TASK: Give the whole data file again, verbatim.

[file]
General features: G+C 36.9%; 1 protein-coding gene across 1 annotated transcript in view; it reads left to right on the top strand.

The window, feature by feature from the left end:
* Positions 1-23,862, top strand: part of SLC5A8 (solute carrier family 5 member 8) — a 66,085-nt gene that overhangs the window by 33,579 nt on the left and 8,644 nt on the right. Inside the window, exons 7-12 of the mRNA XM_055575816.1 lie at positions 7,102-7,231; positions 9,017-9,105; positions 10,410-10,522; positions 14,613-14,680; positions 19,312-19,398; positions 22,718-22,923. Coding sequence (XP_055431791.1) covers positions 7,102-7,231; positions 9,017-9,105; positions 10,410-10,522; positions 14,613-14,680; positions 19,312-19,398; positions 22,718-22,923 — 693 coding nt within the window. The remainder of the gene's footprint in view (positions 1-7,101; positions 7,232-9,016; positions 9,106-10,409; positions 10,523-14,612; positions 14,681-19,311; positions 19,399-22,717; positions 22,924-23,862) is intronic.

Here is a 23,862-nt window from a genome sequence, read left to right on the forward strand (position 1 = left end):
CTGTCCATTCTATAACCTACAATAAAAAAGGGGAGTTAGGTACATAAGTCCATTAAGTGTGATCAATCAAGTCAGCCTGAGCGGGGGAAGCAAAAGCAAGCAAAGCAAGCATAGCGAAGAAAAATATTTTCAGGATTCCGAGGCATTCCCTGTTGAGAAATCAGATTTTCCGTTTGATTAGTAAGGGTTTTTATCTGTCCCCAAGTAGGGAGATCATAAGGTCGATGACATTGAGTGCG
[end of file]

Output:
General features: G+C 36.9%; 1 protein-coding gene across 1 annotated transcript in view; it reads left to right on the top strand.

The window, feature by feature from the left end:
* Positions 1-23,862, top strand: part of SLC5A8 (solute carrier family 5 member 8) — a 66,085-nt gene that overhangs the window by 33,579 nt on the left and 8,644 nt on the right. Inside the window, exons 7-12 of the mRNA XM_055575816.1 lie at positions 7,102-7,231; positions 9,017-9,105; positions 10,410-10,522; positions 14,613-14,680; positions 19,312-19,398; positions 22,718-22,923. Coding sequence (XP_055431791.1) covers positions 7,102-7,231; positions 9,017-9,105; positions 10,410-10,522; positions 14,613-14,680; positions 19,312-19,398; positions 22,718-22,923 — 693 coding nt within the window. The remainder of the gene's footprint in view (positions 1-7,101; positions 7,232-9,016; positions 9,106-10,409; positions 10,523-14,612; positions 14,681-19,311; positions 19,399-22,717; positions 22,924-23,862) is intronic.

Here is a 23,862-nt window from a genome sequence, read left to right on the forward strand (position 1 = left end):
CTGTCCATTCTATAACCTACAATAAAAAAGGGGAGTTAGGTACATAAGTCCATTAAGTGTGATCAATCAAGTCAGCCTGAGCGGGGGAAGCAAAAGCAAGCAAAGCAAGCATAGCGAAGAAAAATATTTTCAGGATTCCGAGGCATTCCCTGTTGAGAAATCAGATTTTCCGTTTGATTAGTAAGGGTTTTTATCTGTCCCCAAGTAGGGAGATCATAAGGTCGATGACATTGAGTGCG